Intelligence chief: Little penalty for cyberattacks
Sep. 10, 2015
WASHINGTON (AP) — Cyberattacks against American interests are likely to continue and grow more damaging, in part because hackers face a low risk of consequences, the director of national intelligence told Congress Thursday.
James Clapper, the nation's top intelligence official, told the House intelligence committee that a muted response to most cyberattacks has created a permissive environment in which hacking can be used as a tool short of war to benefit adversaries and inflict damage on the United States.
"Until such time as we do create both the substance and the mindset of deterrence, this sort of thing is going to continue," Clapper said, speaking specifically about the recently revealed hack of federal personnel information linked to China in which personal data on some 22 million current and former U.S. government employees, contractors, job applicants and relatives was stolen. "We will continue to see this until we create both the substance and the psychology of deterrence."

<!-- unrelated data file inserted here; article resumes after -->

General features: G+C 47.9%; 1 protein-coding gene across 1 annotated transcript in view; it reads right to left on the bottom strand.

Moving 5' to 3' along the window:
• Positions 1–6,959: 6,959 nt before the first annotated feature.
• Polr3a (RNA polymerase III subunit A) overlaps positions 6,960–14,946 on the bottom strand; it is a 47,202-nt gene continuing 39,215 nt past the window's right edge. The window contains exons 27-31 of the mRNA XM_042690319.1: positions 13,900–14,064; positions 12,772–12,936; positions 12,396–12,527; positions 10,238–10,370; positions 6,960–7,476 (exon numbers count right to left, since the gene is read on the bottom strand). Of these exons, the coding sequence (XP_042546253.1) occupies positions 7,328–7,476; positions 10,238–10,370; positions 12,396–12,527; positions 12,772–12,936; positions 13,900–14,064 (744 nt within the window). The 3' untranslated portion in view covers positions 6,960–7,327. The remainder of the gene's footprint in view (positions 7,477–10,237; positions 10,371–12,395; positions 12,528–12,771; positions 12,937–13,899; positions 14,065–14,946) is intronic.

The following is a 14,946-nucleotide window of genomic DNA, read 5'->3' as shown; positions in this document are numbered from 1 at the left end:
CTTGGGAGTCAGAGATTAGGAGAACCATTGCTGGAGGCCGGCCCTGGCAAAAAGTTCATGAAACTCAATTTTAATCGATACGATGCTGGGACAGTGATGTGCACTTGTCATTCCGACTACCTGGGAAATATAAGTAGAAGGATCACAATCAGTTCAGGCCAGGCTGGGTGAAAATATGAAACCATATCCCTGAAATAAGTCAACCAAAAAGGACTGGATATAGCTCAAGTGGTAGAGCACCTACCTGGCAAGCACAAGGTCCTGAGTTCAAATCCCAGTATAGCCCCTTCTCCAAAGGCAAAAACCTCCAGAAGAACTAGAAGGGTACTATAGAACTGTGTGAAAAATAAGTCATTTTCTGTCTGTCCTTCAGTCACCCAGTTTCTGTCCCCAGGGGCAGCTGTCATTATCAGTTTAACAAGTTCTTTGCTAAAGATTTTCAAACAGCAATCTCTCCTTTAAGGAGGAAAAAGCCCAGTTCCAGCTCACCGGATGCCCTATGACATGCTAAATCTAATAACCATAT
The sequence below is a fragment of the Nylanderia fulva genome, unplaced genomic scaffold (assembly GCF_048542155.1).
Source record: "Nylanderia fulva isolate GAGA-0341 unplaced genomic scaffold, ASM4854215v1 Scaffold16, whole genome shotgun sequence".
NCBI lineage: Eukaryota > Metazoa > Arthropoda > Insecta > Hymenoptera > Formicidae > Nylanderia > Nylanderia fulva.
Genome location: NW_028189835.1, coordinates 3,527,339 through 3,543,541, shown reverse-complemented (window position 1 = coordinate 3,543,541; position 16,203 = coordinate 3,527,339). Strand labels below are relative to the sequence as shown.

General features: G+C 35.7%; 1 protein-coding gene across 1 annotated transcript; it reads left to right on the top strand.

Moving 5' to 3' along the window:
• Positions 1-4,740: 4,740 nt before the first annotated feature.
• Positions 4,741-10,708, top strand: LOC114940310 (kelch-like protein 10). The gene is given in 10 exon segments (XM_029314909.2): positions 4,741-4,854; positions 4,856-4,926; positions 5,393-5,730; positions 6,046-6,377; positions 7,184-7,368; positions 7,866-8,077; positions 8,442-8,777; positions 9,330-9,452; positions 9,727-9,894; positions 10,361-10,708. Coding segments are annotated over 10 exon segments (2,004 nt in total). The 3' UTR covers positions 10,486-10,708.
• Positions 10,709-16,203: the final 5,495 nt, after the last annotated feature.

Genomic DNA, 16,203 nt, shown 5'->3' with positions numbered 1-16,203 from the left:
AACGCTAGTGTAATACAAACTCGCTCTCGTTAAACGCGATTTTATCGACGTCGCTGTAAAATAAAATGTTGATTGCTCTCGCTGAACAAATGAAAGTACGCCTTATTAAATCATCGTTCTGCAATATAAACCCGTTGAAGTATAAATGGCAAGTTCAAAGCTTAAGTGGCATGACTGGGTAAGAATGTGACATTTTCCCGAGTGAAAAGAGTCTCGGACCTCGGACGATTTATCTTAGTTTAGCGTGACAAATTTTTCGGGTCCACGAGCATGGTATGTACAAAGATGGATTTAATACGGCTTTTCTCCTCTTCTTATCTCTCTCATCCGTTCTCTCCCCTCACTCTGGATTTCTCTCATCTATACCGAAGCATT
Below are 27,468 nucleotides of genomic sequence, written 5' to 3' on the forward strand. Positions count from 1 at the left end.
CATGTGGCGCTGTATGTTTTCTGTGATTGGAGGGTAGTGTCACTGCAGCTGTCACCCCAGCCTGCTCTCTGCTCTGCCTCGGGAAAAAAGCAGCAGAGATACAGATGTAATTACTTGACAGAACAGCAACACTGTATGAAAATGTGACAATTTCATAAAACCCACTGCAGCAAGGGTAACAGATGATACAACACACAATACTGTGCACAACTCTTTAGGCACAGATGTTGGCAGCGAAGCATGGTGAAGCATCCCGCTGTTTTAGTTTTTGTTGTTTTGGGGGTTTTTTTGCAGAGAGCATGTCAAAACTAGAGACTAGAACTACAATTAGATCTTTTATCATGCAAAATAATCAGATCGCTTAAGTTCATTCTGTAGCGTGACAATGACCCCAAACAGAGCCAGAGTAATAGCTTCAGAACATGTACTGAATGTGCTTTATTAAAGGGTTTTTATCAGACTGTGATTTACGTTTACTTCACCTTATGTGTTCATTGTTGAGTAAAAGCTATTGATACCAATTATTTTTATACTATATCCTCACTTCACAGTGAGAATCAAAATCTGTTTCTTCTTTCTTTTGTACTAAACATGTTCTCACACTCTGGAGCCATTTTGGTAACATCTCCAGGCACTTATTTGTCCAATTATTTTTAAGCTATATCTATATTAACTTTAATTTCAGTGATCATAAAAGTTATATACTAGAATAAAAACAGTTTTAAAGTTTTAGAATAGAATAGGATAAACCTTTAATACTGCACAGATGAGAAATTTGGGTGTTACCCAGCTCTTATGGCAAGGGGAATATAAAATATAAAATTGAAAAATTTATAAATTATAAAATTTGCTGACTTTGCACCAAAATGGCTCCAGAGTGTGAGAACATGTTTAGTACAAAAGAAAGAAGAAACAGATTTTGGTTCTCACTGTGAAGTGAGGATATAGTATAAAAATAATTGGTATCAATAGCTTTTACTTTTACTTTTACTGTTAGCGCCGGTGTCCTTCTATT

The administration has yet to act in response to the OPM hack.
Last May, the Justice Department issued criminal indictments against five Chinese military hackers it accused of cyberespionage against U.S. corporations for economic advantage. FBI director James Comey said at the time the spying was to benefit Chinese companies, but he neither named the companies nor took formal action against them.
Clapper said Thursday he is deeply worried that the data will be used to expose or blackmail American intelligence operatives, but he said the U.S. has yet to see any evidence of the data being used in that way.
Clapper discussed cyber threats alongside with CIA director John Brennan, Comey, National Security Agency director Admiral Mike Rogers, and Defense Intelligence Agency chief Lt. Gen. Vincent Stewart.
Russia, China, Iran and North Korea pose the top cyber threats, the officials said. Foreign intelligence services are increasingly gaining access to critical US infrastructure that would allow them to inflict damage, Clapper added.